Friday, 5 June 2015
It is a fact that the Nazis used the German language to promote industrial murder. They idolised the philologists and folktale-collectors Jacob and Wilhelm Grimm, tried to ban foreign words and replace them with German ones (such as Blattleiter for the French-derived Redakteur), and included works by eighteenth-century men of letters in the same school textbooks, printed in Fraktur, that taught children they were individually unimportant vessels for their shared Germanic blood. Indeed, in Jena towards the end of the war, staring defeat in the face, they even seriously contemplated blowing up the remains of Goethe and Schiller to prevent them falling into allied hands — as "trophies", obviously.
Small wonder, then, that the German language is universally detested as a symbol of racism and thuggery, with English-speaking politicians routinely calling for it to be banned and decrying its speakers as hereditary terrorists.
Only that's not actually true. British and Irish schoolchildren still learn German, a valuable language for both art and commerce. Indeed, in the form of Yiddish, German is even a growing language among the Orthodox Jews whom the Germans came close to wiping out, some of whom reject the use of Hebrew as an everyday means of communication for theological reasons.
But all this seems to have been lost on one Northern Ireland politician, the professional Ulster-Scot Nelson McCausland, who has yet another diatribe against Irish in the Belfast Telegraph. Bizarrely, the Tele strapline calls McCausland a Minister, something that hasn't actually been true since September 2014, and strangely fitting for the fantasy-football article. Mr. McCausland, it should be remembered, was removed from ministerial office by his own party after being accused of having misled a Stormont Committee. As ever in Northern Ireland, however, such misdemeanours can be overlooked, just as long as one can get the boot into the other side.
One of the revelations collected by Mr. McCausland is that Scoil na Fuiseoige in Twinbrook is named after Bobby Sands, whose family moved there after being put out of Rathcoole — the experience that radicalised him — and who apparently used An Fhuiseog as a pseudonym (though he was better known by his sister's name of "Marcella"). While that of course does little to promote Irish as a language for all, it's hardly the most in-your-face Republican reference either. Indeed, if the Blether Region were being cheeky, it might suggest that naming a school after James Orr would be more obvious.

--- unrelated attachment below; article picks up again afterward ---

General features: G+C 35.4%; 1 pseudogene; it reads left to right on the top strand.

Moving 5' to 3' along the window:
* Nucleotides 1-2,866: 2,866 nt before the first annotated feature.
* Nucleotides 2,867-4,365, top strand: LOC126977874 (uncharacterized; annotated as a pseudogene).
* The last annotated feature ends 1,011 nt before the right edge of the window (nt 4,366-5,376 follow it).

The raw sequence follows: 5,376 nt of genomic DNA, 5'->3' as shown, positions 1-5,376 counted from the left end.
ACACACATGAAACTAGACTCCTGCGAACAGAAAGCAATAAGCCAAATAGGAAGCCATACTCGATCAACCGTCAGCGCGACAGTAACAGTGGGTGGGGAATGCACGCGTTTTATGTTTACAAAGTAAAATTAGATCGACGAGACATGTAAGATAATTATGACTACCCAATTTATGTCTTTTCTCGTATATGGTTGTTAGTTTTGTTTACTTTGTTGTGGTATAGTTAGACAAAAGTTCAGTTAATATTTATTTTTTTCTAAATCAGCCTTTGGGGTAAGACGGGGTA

The article is depressing, not merely because it rehearses the same tired prejudices but because it underlines, yet again, that Nelson McCausland can have no genuine interest whatsoever in secular culture, the field in which he made his administrative, and later political, career.
But that will cause him no difficulty, since Nelson's supporters, like the man himself, clearly have their priorities upside-down. Rather than form their own Loyalist Irish-speaking schools, or even promote a genuine, unweaponised form of Ulster Scots, they simply attack Irish, since in their world-view politics will always come before culture, and the latter is of value only to the extent that it reinforces the former.
The piece ends by latching onto news of the latest decline in Irish in the Gaeltacht, a tidbit no doubt passed on with a rictus grin of Nelsonian Schadenfreude.
Oh dear, the Blether Region just used a German word.